- The European Union is reportedly planning to offer the UK a much worse trade deal than its agreements with Canada, Japan, and other major trade partners.
- The EU has warned member states that UK industry bodies should not be allowed to certify that British goods conform to EU standards after Brexit, according to the Telegraph.
The European Commission’s position reflects concerns that the UK will seek to maintain access to the EU single market while diverging away on rules and regulations to gain an advantage.
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The European Union is reportedly planning to offer the UK a trade deal with much worse terms than it agreed with either Canada, Japan, or other major international partners.
The European Commission, which will lead negotiations for the EU, has warned member states that UK industry bodies should not be allowed to certify that British goods conform to EU standards after Brexit, EU sources told the Telegraph.
The EU has granted this so-called Mutual Recognition Agreements with its other major trading partners in order to facilitate the movement of goods in key sectors including medicines and manufacturing.
However, the European Commission’s is planning to block the UK from securing similar rights due to concerns that the UK will seek to move away from EU trade rules and regulations in order to gain a competitive advantage over its European neighbours.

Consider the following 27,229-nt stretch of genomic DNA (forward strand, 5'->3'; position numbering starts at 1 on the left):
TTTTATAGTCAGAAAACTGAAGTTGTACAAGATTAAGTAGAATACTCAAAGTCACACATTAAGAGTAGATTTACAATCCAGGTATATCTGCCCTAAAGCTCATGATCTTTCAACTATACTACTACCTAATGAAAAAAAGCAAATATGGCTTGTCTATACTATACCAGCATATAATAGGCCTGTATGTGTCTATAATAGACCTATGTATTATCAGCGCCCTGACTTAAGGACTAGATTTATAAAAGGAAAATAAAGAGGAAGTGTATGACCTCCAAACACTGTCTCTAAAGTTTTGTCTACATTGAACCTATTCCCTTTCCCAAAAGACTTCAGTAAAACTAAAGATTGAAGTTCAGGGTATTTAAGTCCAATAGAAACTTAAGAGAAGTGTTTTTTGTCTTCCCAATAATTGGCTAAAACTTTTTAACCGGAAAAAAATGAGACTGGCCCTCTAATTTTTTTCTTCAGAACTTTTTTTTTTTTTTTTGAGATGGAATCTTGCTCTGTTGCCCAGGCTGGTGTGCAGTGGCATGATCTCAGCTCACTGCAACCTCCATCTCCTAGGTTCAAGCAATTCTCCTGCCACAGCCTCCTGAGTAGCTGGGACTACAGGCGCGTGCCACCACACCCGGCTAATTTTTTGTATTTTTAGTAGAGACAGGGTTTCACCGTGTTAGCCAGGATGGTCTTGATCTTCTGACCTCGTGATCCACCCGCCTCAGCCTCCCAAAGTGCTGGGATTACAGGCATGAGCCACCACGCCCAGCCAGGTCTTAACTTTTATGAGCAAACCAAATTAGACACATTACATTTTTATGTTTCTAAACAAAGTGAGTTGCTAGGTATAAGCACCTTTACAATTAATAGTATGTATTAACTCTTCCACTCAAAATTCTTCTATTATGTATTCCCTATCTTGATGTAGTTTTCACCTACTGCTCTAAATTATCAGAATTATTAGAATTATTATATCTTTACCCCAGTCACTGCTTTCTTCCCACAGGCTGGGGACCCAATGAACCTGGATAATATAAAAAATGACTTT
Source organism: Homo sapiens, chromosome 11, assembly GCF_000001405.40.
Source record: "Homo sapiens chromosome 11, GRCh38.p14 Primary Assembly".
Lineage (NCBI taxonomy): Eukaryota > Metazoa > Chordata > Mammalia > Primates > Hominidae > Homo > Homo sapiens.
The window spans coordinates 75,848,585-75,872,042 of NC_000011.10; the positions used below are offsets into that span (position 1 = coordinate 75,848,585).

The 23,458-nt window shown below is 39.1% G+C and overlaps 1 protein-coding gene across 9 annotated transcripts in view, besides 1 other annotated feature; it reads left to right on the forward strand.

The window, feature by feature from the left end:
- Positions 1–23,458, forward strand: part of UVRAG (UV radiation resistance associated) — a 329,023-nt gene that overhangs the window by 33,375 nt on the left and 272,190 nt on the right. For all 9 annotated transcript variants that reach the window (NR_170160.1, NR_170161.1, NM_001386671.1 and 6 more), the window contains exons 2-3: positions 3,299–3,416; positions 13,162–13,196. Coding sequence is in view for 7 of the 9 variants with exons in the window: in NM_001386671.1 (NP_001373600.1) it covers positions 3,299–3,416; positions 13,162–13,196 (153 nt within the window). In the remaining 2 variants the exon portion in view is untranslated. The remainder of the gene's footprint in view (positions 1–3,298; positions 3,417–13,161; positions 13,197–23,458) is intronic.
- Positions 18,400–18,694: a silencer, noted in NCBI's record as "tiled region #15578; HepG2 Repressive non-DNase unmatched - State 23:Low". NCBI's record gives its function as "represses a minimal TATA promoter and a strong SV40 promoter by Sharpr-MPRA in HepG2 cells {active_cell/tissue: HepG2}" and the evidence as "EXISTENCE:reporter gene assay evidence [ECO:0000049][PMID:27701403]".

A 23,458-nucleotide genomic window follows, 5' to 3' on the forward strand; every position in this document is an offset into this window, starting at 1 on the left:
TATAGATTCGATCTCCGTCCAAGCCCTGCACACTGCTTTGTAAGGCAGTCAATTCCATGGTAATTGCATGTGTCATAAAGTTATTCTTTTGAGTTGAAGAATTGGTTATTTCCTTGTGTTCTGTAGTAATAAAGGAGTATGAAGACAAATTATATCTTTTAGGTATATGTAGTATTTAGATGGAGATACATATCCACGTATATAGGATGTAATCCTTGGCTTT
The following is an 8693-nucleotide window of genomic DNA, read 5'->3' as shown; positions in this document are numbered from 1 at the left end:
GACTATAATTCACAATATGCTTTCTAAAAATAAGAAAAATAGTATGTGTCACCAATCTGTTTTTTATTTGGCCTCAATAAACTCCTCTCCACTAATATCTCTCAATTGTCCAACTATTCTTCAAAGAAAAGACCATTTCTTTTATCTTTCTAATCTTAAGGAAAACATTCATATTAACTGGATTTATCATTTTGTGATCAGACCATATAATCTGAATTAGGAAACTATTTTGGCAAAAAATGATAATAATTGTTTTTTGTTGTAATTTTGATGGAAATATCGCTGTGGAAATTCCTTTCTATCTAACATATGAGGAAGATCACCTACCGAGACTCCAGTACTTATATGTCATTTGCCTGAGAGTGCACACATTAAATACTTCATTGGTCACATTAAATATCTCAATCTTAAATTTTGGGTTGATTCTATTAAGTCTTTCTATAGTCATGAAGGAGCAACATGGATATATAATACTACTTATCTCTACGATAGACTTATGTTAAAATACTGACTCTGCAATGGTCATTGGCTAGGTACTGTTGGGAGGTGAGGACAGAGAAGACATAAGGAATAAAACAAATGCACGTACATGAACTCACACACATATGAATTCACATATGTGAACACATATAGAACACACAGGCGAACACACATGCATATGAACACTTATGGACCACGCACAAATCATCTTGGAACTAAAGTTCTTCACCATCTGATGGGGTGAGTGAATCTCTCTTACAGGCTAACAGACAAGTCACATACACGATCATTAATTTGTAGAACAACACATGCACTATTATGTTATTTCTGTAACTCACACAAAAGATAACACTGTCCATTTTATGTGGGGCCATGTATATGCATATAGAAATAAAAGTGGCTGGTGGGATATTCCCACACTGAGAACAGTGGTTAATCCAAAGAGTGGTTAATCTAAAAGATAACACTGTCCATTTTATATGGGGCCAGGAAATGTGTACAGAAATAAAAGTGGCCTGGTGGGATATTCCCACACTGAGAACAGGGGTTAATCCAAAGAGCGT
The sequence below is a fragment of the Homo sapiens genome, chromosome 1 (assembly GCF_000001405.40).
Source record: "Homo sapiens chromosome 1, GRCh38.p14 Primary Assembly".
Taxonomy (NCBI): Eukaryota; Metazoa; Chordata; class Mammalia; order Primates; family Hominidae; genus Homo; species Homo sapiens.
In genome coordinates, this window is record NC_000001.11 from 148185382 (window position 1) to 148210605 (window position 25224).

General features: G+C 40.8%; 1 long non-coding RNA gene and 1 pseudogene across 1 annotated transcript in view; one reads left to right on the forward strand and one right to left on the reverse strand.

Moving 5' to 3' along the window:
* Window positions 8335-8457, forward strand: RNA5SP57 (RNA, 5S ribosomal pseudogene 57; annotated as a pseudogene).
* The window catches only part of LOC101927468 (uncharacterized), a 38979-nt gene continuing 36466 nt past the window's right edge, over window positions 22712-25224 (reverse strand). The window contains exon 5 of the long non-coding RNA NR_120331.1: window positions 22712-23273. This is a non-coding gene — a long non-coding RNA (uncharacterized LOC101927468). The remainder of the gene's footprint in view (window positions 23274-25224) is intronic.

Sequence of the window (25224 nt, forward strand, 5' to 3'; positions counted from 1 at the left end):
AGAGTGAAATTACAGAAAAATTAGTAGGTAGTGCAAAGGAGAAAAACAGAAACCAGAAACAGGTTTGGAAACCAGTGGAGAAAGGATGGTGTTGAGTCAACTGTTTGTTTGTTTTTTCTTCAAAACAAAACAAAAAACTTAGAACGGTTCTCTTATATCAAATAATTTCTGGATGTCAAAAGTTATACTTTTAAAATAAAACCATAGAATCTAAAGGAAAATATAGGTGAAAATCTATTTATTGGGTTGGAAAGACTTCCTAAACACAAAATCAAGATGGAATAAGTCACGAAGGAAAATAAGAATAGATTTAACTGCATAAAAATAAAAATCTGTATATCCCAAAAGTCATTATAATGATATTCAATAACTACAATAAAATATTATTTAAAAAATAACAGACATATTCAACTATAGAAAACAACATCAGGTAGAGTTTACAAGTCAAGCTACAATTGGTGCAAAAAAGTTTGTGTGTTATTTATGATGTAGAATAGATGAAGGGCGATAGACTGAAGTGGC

Chancellor Sajid Javid has insisted that the UK will “not be in alignment” with the EU after Brexit.
Speaking in Brussels on Tuesday, he said: “We will not be in the single market, we will not be in the customs union. We will not be rule-takers,” but added that the UK still hoped to sign “a deep and comprehensive free trade agreement” with the EU.
Brexit trade deal in 2020 just not possible’
Boris Johnson has pledged to secure such a deal by the end of 2020 and insisted such an outcome is “epically likely,” even legislating to ensure he cannot extend the negotiating timetable.
But EU negotiators have warned the prime minister has not given himself enough time to secure the deep trade deal he is seeking.
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Phil Hogan, the new EU Commissioner for trade who will play a central part in negotiations, said last week that a full free trade deal was “just not possible” by the end of 2020.
“Certainly by the end of the year, we are not going to get everything that’s in the 36-page document about the future relationship agreed,” he told a panel at a Global Counsel trade conference in London.
“Prime Minister Johnson has decided that he wants to have everything concluded by the end of the year. It’s just not possible,” he said.
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